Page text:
Almost universally in today’s Africa, since hunting areas will be used for multiple seasons, outfitters build more or less permanent camps that will serve as a base of operations for multiple years. Gone is the romance of moving into what seems truly wild country, but in its place the modern African camp is more comfortable and better appointed. The range is limitless, from near-luxury lodges common in southern Africa to thatched huts and tented camps elsewhere. The latter will probably be on permanent cement slabs, and genuine running water is far more common today than the bucket shower and “long drop” toilet of years gone by.
From the Zambezi northward most hunting is still done on government concessions, but in southern Africa many safaris are conducted on private land. This is the most common situation in South Africa and Namibia, which now host about two-thirds of all hunting safaris. Unlike the North American concept of wildlife—wherever found, held in stewardship by the public—in Africa it is more common for wildlife on private land to be the property of the landowner, to manage and utilize at discretion.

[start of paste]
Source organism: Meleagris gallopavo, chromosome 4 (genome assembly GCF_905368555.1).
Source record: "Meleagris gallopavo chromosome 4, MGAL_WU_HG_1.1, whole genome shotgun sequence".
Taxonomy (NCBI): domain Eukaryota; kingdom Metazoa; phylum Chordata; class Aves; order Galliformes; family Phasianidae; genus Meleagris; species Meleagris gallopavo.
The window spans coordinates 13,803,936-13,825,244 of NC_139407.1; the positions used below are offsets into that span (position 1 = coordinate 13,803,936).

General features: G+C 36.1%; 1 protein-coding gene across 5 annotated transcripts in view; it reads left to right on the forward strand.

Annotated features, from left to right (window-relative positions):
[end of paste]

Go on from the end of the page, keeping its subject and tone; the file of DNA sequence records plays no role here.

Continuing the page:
This concept, coupled with the eager safari market, has created a massive game-ranching industry. This is strongest in those southern countries, but is spreading north as more and more landowners see value and better utilization of land in game and are investing in protection and breeding stock. I first hunted both South Africa and Namibia (then Southwest Africa) in the late 1970s. They were good then, but I am convinced both countries hold at least ten times more wildlife than when I first visited them. There is a downside: Breeding stock is costly, and under this system wildlife that has great value must be protected, so game fencing is now almost endemic in southernmost Africa and is being seen more often in countries where this was once unthinkable.
With sustained harvests in finite concessions, game quotas are smaller and must be carefully allocated throughout a season. “Open” licenses allowing game to be taken as encountered were common on my earliest safaris, but are increasingly rare today. Africa is still Africa and there can be surprises, but today most animals one desires to hunt should be spoken for at the time the safari is planned, and the available bag will generally be smaller.
This actually works just fine, because today’s shorter safari must of necessity be more specialized and much more focused on properly hunting very specific animals. Today’s “buffalo safari,” for instance, may include a small selection of plains game (varying with the area)—but the primary quarry is the buffalo and, by definition, the safari has been fully successful when the buffalo is in the salt.